Kenya: A local bank is embroiled in a legal tussle with a property development company over Sh40 million held by the financial institution.
Dubai Bank is at cross roads with Erdemann Property Ltd in which the financial institution is accusing the company of tarnishing its name. But on the other hand, the property firm is also accusing the bank for unlawfully withholding its monies without a valid reason.
The core element of the relationship of the two firms borders on a 7.5 acres of land worth Sh1.4 billion in Kileleshwa, which the developer had planned to acquire. According to Erdemann Managing Director Zeyun Yang, it was agreed between the two companies that they would have their lawyers open a joint account in Dubai Bank and have Sh105 million deposited in the account pending the signing of the sale agreement.
Mr Yang in his affidavit told High Court Judge Erick Ogola that the two parties also agreed the money was to be released back to the property company with no conditions attached if the transaction failed. “In order to safeguard the first defendant’s ( Erdemann) interest, Erdemann had insisted on being given an irrevocable undertaking that the bank returns the Sh105 million deposited should the transaction not be fully completed,’’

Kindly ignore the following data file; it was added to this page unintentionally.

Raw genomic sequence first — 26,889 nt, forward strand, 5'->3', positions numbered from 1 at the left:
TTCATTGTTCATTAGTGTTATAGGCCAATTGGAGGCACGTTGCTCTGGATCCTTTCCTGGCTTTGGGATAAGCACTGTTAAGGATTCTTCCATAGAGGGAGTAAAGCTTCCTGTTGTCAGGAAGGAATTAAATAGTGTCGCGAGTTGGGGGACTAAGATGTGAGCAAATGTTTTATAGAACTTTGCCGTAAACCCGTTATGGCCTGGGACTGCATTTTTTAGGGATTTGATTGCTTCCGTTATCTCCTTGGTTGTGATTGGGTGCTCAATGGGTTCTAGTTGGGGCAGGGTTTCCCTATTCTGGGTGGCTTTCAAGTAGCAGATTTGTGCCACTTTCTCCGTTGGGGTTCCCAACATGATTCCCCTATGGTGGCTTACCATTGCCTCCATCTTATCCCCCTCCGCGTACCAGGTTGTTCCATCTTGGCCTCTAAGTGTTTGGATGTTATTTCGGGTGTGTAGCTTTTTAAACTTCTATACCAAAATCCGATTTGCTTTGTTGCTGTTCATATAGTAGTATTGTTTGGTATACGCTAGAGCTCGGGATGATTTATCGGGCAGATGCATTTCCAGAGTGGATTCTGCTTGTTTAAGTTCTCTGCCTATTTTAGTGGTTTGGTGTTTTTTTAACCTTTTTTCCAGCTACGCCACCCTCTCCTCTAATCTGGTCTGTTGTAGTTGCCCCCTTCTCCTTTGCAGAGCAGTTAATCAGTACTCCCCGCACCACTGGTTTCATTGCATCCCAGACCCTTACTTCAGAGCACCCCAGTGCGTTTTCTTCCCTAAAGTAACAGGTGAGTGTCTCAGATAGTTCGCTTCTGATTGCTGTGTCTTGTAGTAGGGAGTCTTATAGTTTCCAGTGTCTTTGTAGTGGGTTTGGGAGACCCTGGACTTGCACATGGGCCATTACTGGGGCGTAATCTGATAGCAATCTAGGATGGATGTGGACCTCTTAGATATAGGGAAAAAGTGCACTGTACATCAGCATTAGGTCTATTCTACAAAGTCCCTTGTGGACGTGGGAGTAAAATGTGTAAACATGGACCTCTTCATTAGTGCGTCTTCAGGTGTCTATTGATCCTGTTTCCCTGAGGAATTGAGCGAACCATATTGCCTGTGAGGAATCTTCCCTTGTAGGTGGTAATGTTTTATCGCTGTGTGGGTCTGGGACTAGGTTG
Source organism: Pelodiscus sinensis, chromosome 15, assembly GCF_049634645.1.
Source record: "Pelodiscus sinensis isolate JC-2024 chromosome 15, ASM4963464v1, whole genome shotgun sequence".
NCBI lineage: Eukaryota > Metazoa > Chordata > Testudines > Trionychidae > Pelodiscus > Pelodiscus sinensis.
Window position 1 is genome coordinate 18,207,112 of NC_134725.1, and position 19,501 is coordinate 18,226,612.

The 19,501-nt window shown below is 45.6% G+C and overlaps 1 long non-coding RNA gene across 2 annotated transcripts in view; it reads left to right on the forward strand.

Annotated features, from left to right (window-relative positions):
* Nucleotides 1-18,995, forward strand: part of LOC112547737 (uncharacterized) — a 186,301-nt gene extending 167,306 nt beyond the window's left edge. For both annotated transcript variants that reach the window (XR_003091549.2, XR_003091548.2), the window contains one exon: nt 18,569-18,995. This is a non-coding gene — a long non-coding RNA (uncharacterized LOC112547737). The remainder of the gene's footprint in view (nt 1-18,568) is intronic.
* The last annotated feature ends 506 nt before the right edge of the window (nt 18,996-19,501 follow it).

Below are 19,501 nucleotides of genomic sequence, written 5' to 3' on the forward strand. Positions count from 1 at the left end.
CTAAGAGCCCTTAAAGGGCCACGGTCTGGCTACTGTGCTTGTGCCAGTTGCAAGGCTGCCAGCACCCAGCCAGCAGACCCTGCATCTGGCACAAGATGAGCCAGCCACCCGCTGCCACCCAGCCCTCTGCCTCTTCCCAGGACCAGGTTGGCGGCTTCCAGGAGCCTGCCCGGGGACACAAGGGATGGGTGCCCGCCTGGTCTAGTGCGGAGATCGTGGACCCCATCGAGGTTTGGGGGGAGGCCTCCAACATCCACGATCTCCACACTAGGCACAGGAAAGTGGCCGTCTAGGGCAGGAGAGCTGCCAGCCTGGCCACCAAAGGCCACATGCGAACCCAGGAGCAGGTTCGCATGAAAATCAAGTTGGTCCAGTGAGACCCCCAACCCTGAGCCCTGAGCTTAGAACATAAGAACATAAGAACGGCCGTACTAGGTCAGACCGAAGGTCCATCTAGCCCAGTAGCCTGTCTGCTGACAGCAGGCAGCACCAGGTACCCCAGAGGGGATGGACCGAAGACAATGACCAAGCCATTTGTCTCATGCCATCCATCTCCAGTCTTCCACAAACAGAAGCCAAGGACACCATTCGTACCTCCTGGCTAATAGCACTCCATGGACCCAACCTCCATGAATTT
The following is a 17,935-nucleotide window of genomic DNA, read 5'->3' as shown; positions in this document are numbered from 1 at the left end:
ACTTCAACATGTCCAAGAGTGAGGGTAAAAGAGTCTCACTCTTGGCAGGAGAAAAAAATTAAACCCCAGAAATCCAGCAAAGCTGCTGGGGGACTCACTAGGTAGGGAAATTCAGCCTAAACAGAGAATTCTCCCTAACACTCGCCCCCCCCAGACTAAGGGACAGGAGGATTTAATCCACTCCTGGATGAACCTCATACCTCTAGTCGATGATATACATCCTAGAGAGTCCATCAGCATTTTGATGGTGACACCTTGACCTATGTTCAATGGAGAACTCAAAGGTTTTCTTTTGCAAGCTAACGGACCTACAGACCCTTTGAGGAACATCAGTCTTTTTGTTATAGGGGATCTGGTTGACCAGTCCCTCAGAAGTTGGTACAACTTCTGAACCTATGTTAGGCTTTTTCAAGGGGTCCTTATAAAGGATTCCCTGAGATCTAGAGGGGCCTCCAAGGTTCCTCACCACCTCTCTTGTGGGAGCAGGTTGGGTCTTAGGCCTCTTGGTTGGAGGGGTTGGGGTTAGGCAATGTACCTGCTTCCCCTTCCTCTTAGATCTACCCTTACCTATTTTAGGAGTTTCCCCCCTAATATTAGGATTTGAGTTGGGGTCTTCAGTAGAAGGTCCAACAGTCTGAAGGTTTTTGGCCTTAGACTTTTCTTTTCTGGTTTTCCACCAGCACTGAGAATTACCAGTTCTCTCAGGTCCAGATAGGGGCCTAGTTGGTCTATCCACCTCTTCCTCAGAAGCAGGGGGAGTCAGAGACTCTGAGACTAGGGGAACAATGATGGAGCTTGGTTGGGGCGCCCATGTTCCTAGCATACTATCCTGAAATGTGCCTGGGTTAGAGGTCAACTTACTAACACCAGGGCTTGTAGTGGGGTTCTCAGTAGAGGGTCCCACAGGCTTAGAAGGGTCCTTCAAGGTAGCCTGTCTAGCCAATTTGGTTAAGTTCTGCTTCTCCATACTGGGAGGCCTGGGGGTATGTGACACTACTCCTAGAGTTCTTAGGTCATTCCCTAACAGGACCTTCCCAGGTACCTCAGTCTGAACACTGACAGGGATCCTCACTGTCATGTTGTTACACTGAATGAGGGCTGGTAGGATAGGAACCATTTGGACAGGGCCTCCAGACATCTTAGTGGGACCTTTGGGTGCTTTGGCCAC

Yang said in his affidavit. The bank was the first to sue Erdemann accusing the company of blackmailing it and its officers and reporting the matter to the Central Bank of Kenya, hence tarnishing its name. Dubai Bank in its case told the court that it had entered into an agreement with Erdemann to release the money in batches and has already released Sh65 million out of the Sh105 million.
The bank further defended the delay to release the balance citing that the lawyer for the property company had issued wrong account number and thus it could not remit the remaining balance. Through its lawyer Paul Wathuta, the financial institution accuses the company of tarnishing its name.
Wathuta further argued that the move by Erdemann to report his client to CBK was meant to tarnish his client’s name. “The Central Bank of Kenya has now written to the bank in a letter dated January 29, 2015 seeking further information so as to resolve the matter,’’ he said adding that Erdemann’s action put the bank’s business in jeopardy and was in bad light. “The nature of the plaintiff business is very sensitive to any bad publicity and Erdemann is taking the advantage of this vulnerability to blackmail the plaintiff,’’ he argued.
Erdemann moved to the court under a certificate of urgency through its lawyer Gichuki King’ara seeking to compel the bank to immediately release the money. The lawyer insists that the bank had undertaken in writing that it would return the amount upon request. “The bank has no valid reason for holding on to the balance in view of its undertaking and the part payment it has so far made,’’ Kingara told the court.